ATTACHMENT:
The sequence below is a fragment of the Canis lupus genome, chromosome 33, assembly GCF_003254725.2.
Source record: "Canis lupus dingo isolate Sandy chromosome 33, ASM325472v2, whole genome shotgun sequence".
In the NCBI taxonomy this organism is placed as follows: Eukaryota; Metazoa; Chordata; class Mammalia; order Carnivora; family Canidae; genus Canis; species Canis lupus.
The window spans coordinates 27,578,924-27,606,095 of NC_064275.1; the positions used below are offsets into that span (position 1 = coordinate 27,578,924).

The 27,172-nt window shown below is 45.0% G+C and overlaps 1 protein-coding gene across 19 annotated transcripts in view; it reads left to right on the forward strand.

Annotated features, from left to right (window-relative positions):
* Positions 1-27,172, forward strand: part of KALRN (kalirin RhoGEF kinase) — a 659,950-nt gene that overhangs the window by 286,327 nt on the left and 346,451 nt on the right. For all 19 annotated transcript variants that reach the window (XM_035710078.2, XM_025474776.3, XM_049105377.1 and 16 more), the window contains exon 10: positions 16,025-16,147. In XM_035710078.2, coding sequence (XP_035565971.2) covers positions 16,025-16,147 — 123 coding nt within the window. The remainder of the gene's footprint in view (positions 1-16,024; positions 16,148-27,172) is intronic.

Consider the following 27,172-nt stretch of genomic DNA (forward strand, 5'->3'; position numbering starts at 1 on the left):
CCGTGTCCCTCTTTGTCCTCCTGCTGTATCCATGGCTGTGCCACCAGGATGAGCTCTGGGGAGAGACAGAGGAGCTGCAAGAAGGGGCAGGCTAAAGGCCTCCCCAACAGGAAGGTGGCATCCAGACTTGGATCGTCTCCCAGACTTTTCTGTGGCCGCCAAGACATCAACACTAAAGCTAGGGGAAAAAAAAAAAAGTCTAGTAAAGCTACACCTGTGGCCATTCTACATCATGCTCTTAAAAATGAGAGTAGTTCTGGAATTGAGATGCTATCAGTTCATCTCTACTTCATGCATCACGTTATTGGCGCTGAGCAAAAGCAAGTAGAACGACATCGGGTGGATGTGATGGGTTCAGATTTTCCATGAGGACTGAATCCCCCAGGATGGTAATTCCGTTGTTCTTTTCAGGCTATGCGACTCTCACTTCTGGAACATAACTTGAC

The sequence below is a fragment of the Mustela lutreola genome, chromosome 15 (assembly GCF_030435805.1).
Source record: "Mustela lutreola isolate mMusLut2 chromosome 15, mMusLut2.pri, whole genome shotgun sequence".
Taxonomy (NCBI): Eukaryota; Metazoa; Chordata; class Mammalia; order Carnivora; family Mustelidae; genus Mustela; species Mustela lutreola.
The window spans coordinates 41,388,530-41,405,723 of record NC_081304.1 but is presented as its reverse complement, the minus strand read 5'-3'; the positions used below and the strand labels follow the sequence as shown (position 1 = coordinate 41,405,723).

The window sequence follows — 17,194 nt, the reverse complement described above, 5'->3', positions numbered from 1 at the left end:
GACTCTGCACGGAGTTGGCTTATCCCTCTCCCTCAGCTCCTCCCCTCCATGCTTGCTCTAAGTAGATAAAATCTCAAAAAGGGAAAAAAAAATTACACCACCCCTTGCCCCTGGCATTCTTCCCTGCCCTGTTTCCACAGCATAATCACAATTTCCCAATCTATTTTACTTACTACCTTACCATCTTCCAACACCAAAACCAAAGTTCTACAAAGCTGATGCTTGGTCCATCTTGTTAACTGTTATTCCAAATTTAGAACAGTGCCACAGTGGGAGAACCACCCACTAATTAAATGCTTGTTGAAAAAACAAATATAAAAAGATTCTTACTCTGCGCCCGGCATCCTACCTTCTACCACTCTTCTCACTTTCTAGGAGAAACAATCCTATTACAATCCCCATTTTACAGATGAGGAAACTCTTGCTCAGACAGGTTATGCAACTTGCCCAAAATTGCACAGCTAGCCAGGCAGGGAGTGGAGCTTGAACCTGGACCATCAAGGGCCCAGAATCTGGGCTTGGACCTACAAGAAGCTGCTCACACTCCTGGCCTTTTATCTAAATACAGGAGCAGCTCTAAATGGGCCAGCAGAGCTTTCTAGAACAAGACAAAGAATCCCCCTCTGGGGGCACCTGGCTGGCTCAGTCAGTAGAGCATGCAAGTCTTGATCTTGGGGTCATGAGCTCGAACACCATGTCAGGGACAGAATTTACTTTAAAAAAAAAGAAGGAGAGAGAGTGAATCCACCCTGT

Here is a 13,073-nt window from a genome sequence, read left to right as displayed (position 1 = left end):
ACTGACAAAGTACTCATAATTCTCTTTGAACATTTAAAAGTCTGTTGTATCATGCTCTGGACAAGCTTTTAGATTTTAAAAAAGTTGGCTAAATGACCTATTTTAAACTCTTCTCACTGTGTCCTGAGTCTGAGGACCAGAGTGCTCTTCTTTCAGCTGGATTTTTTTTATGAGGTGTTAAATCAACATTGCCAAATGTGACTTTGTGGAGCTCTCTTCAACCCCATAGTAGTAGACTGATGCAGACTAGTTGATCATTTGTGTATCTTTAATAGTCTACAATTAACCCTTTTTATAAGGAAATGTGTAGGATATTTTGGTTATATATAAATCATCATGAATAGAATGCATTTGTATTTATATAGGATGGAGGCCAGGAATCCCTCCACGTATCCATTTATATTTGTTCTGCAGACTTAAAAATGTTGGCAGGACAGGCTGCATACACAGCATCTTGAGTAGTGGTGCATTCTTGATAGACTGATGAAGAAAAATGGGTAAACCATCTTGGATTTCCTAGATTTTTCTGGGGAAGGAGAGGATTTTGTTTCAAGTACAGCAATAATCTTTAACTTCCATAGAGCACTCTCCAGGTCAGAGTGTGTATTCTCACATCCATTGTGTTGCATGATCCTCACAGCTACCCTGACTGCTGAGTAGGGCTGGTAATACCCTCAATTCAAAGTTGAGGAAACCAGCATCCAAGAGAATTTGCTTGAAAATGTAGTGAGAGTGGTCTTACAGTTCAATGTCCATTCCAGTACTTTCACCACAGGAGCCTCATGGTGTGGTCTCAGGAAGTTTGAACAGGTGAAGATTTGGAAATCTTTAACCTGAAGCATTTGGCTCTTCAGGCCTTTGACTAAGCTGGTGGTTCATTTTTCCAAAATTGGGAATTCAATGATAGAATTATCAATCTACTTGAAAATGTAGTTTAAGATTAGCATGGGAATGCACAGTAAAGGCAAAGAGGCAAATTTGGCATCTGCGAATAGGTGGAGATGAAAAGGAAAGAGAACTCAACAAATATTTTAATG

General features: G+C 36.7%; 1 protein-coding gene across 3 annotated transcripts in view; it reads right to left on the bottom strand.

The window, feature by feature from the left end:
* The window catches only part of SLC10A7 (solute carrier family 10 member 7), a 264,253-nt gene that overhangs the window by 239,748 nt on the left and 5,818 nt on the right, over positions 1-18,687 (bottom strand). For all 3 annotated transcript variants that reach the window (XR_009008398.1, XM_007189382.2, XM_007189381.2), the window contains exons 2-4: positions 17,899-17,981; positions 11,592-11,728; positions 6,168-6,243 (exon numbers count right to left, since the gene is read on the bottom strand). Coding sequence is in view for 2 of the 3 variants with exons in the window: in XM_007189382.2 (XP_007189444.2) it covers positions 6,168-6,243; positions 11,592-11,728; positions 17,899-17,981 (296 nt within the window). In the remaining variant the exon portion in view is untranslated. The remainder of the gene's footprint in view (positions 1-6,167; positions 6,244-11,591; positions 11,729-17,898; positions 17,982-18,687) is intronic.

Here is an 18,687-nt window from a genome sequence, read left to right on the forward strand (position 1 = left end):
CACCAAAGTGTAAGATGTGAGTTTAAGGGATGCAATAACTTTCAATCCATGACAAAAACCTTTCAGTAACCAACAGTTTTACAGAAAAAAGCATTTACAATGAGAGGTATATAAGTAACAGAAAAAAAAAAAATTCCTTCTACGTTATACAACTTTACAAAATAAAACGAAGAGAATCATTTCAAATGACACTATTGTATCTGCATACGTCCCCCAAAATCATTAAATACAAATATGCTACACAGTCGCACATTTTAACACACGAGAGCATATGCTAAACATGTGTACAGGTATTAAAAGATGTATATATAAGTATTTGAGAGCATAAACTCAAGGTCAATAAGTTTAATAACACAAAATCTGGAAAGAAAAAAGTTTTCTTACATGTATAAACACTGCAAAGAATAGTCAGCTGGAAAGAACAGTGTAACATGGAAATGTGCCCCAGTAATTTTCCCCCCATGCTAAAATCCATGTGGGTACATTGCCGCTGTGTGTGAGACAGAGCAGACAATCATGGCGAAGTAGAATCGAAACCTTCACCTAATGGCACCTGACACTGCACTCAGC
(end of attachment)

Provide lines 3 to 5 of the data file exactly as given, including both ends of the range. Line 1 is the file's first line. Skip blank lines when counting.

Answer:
In the NCBI taxonomy this organism is placed as follows: Eukaryota; Metazoa; Chordata; class Mammalia; order Carnivora; family Canidae; genus Canis; species Canis lupus.
The window spans coordinates 27,578,924-27,606,095 of NC_064275.1; the positions used below are offsets into that span (position 1 = coordinate 27,578,924).

The 27,172-nt window shown below is 45.0% G+C and overlaps 1 protein-coding gene across 19 annotated transcripts in view; it reads left to right on the forward strand.